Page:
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Happy Eater of Fish and Chips Photo: lloydi, Feature Photo: davinaware

It’s easy to assume that we Brits don’t care about food.

While our neighbours the French enjoy long, leisurely lunches and fine wines in elegant restaurants, we eat our main meal at the bus stop, drink our own body weight in warm lager and then cradle a donner kebab on the way home like it’s our only friend. We consider chips and curry sauce a square meal and we do unspeakable things to peas.

But many of us love food, really we do. In fact, Britain is a haven for foodies if you know where to look. Thanks to immigration, our lack of culinary snobbishness and our willingness to try anything once, you can find anything you want in the supermarkets on this rainy isle. Even better, unlike Rome or Madrid, you can literally eat your way around the world in London.

However, if you’re keen to sample more traditional British fare, here’s what to look for:

Fish & Chips

Fish and Chips with Mushy Peas Photo: psd

Saying you’ve had British food after trying fish and chips in Leicester Square is like claiming you know all about Italian Cuisine after eating in Pizza Hut.

Instead, do it properly at The Fish Club in Clapham Junction where you can get Red Mullet and Sweet Potato chips to go with your mushy peas.

Otherwise, head to the coast and look for any traditional ‘chippie’ where the queue snakes out the door.

Bangers & Mash

Bangers and Mash Photo: avlxyz

Nobody does comfort food better than us. On a miserable cold day with a hangover to mop up, sausages, mashed potatoes and gravy are just the ticket.

In London, The S&M Café in Islington is the place. Film buffs may recognise it as the café used in the Mod classic Quadrophenia.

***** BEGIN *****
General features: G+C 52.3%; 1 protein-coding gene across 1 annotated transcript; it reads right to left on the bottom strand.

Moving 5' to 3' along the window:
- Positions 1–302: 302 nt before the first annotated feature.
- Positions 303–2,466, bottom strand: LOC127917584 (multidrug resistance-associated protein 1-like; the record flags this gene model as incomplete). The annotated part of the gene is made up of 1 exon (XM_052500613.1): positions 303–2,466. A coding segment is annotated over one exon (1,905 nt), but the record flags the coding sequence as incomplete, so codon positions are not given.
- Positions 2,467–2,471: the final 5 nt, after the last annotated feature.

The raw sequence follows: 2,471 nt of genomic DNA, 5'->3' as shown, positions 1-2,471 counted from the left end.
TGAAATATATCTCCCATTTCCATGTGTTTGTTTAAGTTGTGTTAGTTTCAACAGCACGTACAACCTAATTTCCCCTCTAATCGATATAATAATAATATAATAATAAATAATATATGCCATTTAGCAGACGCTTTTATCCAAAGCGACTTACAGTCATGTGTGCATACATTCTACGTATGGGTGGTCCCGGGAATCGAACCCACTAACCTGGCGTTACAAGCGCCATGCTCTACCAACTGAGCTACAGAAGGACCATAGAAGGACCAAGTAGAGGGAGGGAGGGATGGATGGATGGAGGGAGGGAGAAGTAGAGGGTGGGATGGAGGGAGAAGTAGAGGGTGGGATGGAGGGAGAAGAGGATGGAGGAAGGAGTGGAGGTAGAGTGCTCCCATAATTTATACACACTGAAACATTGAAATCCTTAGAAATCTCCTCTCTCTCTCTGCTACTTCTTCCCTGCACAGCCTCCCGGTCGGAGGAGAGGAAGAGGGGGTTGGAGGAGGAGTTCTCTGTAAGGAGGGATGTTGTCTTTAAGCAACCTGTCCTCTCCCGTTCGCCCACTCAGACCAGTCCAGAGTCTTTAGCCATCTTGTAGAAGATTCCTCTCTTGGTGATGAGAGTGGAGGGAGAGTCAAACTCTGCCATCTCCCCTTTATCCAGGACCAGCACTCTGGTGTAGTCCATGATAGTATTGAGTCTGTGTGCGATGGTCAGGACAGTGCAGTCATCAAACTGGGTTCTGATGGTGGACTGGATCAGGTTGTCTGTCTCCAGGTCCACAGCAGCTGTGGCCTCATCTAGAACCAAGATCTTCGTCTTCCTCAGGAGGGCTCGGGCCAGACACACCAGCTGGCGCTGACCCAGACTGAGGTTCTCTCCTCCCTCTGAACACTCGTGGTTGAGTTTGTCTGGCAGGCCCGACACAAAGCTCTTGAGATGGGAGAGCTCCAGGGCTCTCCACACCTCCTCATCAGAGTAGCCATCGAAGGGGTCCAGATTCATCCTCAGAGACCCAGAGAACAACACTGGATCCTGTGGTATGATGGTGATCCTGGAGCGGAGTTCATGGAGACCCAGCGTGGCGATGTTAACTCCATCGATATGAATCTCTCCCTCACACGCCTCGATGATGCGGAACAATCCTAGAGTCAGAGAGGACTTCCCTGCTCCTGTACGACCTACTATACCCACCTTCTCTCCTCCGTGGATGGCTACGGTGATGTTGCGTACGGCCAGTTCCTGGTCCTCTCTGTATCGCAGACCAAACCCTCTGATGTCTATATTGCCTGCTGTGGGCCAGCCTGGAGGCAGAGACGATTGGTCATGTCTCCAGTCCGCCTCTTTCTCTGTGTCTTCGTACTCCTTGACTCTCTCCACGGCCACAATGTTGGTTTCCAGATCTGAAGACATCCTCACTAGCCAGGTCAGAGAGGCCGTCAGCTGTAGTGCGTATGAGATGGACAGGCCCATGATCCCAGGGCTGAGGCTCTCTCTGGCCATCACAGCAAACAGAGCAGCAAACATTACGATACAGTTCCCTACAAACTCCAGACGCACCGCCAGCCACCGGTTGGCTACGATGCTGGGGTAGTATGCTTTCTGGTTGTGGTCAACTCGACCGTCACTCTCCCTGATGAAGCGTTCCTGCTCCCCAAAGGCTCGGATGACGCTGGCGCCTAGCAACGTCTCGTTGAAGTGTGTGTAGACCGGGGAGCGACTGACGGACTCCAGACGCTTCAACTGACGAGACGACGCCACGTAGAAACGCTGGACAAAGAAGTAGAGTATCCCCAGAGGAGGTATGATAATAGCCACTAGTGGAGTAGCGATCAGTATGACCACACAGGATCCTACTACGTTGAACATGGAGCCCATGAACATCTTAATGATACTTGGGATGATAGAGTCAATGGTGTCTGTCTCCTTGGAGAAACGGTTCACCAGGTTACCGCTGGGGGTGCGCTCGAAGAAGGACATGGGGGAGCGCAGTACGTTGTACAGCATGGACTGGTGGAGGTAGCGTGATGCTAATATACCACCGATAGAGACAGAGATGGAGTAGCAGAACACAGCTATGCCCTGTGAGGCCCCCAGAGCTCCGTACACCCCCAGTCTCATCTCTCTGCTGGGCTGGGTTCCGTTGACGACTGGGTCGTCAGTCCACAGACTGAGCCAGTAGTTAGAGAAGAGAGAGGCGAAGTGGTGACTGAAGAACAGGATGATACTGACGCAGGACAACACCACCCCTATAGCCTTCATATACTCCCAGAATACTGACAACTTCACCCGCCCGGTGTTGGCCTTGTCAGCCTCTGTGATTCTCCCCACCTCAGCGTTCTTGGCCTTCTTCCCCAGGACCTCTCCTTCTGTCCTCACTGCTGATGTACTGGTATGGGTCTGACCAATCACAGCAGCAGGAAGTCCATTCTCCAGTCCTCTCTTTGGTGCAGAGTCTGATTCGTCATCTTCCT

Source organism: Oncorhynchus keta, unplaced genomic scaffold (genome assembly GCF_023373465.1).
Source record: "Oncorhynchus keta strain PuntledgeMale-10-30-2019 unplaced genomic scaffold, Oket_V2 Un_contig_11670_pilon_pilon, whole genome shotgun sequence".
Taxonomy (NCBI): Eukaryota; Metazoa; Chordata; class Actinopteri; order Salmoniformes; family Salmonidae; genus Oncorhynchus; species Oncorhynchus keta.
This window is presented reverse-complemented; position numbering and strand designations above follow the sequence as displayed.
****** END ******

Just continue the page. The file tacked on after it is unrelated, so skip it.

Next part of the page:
Chicken Tikka Massala & Basmati Rice

Chicken Tikka Massala Photo: michaelwhays

No one in India has ever heard of our number 1 favourite dish. Lovingly made just for us, the chicken is marinated in yoghurt and spices before being cooked in a creamy tomato sauce and sprinkled with fresh coriander.

Most British expats would sell their own families to get hold of one of these bad boys.

Check out The Good Curry Restaurant Guide to discover the best Indian English joints.

Traditional English Breakfast

If you’re planning on pounding the streets all day, this is for you. The breakfast of champions and fat workmen, fried eggs, sausage, bacon, mushrooms, bread and tomatoes are followed by toast and tea.

Finish it and you’ll never need to eat again. Ever.

Ploughman’s Lunch

Ploughman’s Lunch Photo: dainee

Britain and Ireland produce some of the best cheeses in the world and that’s a fact, ladies and gentlemen. Look out for strong mature Cheddar, crumbly Wensleydale with Cranberry or blue Stilton.

Order a pint of real ale and a ploughman’s lunch (cheese, bread and pickles) at the Mark Addy in Manchester and you’ve got the real deal.

Scottish Salmon, Jersey potatoes and Norfolk crab

You’ll forgive the Scots for their deep-fried Mars Bars when you taste their salmon. Best served with new potatoes and a salad, Scottish trout is pretty damn fine too. For succulent crab, head to Norfolk on the East Coast of England.